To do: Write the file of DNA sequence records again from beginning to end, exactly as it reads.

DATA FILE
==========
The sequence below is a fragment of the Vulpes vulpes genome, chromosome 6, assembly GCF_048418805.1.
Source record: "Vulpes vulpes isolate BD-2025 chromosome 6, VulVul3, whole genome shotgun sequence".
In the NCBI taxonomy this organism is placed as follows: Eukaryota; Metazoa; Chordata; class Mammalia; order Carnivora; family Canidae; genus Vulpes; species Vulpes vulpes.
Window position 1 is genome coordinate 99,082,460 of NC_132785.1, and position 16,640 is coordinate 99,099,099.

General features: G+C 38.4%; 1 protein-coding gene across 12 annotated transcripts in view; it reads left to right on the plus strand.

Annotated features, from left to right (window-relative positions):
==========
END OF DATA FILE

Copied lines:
The sequence below is a fragment of the Vulpes vulpes genome, chromosome 6, assembly GCF_048418805.1.
Source record: "Vulpes vulpes isolate BD-2025 chromosome 6, VulVul3, whole genome shotgun sequence".
In the NCBI taxonomy this organism is placed as follows: Eukaryota; Metazoa; Chordata; class Mammalia; order Carnivora; family Canidae; genus Vulpes; species Vulpes vulpes.
Window position 1 is genome coordinate 99,082,460 of NC_132785.1, and position 16,640 is coordinate 99,099,099.

General features: G+C 38.4%; 1 protein-coding gene across 12 annotated transcripts in view; it reads left to right on the plus strand.

Annotated features, from left to right (window-relative positions):